"HAART Era" Now Longer Than "Pre-HAART Era" -- Can We Officially Retire "HAART"?
July 1, 2012
Paul E. Sax, M.D., is director of the HIV Program and Division of Infectious Diseases at Brigham and Women's Hospital in Boston.
As I've shared before, I'm no fan of the term "HAART" and do everything I can to stop people from using it.
(I'm a fun guy to have at parties.)
I'm returning to this pet peeve of mine because I realized recently that we've passed a milestone of sorts:
- Period of no effective HIV treatment, 15 years (1981-1996)
- Period of effective HIV treatment, 16 years (1996-2012)
I came to this realization while reviewing a manuscript on an HIV-related complication. The author repeatedly (and at great length) described how this complication had changed with the "advent of HAART" (cringe) -- incidence down, prognosis better, management altered. There were many comparisons between the "pre-HAART era" and the "post-HAART era," even a separate table on the differences.
Of historical interest, yes, but hardly earth-shattering news at this point , and not of much practical use to the reader -- pretty much everything changed with effective HIV treatment.
The bottom line is that HIV-related complications should be considered now only in the context of patients who are receiving, or who are about to receive, antiretroviral therapy. In other words, describing how to manage HIV-related complications without HIV treatment would be like an endocrinologist describing management of Type 1 diabetes complications without insulin.
So since HIV treatment is now the new normal -- becoming more so with each passing year -- let's just call it antiretroviral therapy, and assume that it's standard of care to give the highly active kind.
And if you want to abbreviate it, "ART" will do just fine.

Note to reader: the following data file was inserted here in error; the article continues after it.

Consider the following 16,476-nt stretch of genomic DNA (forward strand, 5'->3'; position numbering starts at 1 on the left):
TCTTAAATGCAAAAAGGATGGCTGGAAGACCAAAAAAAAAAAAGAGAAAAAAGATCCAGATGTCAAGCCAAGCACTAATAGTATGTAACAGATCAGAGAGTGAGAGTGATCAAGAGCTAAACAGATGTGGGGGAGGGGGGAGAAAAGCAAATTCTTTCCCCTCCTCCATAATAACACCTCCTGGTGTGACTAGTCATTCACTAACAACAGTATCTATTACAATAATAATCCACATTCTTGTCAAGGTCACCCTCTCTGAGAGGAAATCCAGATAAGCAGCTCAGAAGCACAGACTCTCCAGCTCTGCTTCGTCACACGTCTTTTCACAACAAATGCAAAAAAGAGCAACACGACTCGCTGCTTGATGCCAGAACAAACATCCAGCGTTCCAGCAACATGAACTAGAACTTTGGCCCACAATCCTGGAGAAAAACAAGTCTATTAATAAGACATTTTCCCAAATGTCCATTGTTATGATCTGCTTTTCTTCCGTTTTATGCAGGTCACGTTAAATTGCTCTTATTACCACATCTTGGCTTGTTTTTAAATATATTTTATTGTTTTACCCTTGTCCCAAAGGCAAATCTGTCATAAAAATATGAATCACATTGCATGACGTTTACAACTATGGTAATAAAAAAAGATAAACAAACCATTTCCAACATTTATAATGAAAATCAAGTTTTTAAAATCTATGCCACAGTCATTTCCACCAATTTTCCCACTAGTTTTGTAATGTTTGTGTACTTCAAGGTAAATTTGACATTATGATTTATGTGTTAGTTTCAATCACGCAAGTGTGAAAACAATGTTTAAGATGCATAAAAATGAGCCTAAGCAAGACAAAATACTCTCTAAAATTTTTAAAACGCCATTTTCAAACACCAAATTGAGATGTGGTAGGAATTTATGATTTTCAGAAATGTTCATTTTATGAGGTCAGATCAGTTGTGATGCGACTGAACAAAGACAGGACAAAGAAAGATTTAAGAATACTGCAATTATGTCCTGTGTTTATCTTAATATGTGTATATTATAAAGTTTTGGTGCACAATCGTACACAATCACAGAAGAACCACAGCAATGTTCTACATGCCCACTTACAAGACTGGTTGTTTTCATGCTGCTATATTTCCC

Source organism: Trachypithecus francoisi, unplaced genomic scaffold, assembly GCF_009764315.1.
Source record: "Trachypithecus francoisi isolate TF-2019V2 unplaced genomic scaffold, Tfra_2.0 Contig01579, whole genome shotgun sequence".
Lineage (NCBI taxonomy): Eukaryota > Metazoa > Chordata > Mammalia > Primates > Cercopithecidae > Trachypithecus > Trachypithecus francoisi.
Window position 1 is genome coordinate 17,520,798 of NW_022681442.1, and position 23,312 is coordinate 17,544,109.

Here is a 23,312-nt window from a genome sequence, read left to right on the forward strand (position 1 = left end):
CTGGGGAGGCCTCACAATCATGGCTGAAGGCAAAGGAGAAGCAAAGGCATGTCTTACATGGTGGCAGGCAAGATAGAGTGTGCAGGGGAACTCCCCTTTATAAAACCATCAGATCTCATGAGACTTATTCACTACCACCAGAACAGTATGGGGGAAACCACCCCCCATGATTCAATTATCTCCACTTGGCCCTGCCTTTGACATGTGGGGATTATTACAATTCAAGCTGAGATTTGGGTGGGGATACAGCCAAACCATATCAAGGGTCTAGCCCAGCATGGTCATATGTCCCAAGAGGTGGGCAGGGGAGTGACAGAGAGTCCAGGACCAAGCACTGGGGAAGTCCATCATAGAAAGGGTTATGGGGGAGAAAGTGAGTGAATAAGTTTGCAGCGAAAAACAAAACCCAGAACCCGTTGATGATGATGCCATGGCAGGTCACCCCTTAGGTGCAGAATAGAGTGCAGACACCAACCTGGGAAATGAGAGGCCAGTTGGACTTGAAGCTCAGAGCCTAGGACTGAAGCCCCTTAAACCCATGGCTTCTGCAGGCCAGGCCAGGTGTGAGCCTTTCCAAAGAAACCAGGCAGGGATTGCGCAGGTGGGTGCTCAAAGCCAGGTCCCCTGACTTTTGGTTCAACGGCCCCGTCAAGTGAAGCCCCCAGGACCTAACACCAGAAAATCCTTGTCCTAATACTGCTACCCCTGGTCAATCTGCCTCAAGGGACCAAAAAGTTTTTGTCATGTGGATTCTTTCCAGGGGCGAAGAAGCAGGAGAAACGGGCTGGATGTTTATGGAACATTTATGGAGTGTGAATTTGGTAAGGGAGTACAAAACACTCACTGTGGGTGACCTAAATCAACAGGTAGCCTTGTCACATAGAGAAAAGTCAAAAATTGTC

Paul Sax is Clinical Director of Infectious Diseases at Brigham and Women's Hospital. His blog HIV and ID Observations is part of Journal Watch, where he is Editor-in-Chief of Journal Watch AIDS Clinical Care.
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Comment by: harleymc
Sun., Dec. 23, 2012 at 6:38 am EST
the HAART acronym probably should be consigned to the dustbin of history for an entirely different reason. Combination therapies can and do fail especially on heavily pretreated patients many of whom have never had a fresh three drug combination.
The Highly Active part of the acronym lulls both doctors and patients into a false sense of security. Combination antiretroviral therapy (CART) certainly fills the same role in differentiateing from the early monotherapy days, but without the false sense of security.
Comment by: ALex
Wed., Jul. 18, 2012 at 7:18 pm EDT
I agree 110% with u... the term "HAART" is somewhat stigmatizing us hiv+.. I don't know another field that uses the suffix "highly active" .. it put emphasis on the fact that this are potent meds with potent side effects... and they remind you this every month..stop use the term "HAART"
Comment by: James John
Mon., Jul. 16, 2012 at 9:55 pm EDT
This assumes that all patients can afford these drugs. Many cannot and if Mitt Romney and his Republican mob get elected, you can expect to see a lot more people unable to afford HIV meds with no place to turn to.
Comment by: Scott
Fri., Jul. 13, 2012 at 1:39 am EDT
As a person that went from HIV to AIDS while being treated with HAART -it's now time to research the past studies suggesting HIV as co-factor and not play political games.AIDS is still terminal to some of us!HAART is still toxic therapy.Much of HIV as the cause of AIDS research was discredited.
Lets go back and prove or disprove facts with documentation by independent labs.
Comment by: Julianna K.
Wed., Jul. 11, 2012 at 3:33 pm EDT
My only concern with this proposal is that in many low-resource countries, HAART is not necessarily the norm--particularly for prevention of mother-to-child transmission. Given that the majority of infections (and the majority of treatment) now occurs outside of the US and Europe (with plenty of people researching and publishing related to these environments), I would say there's still room for the phrase.
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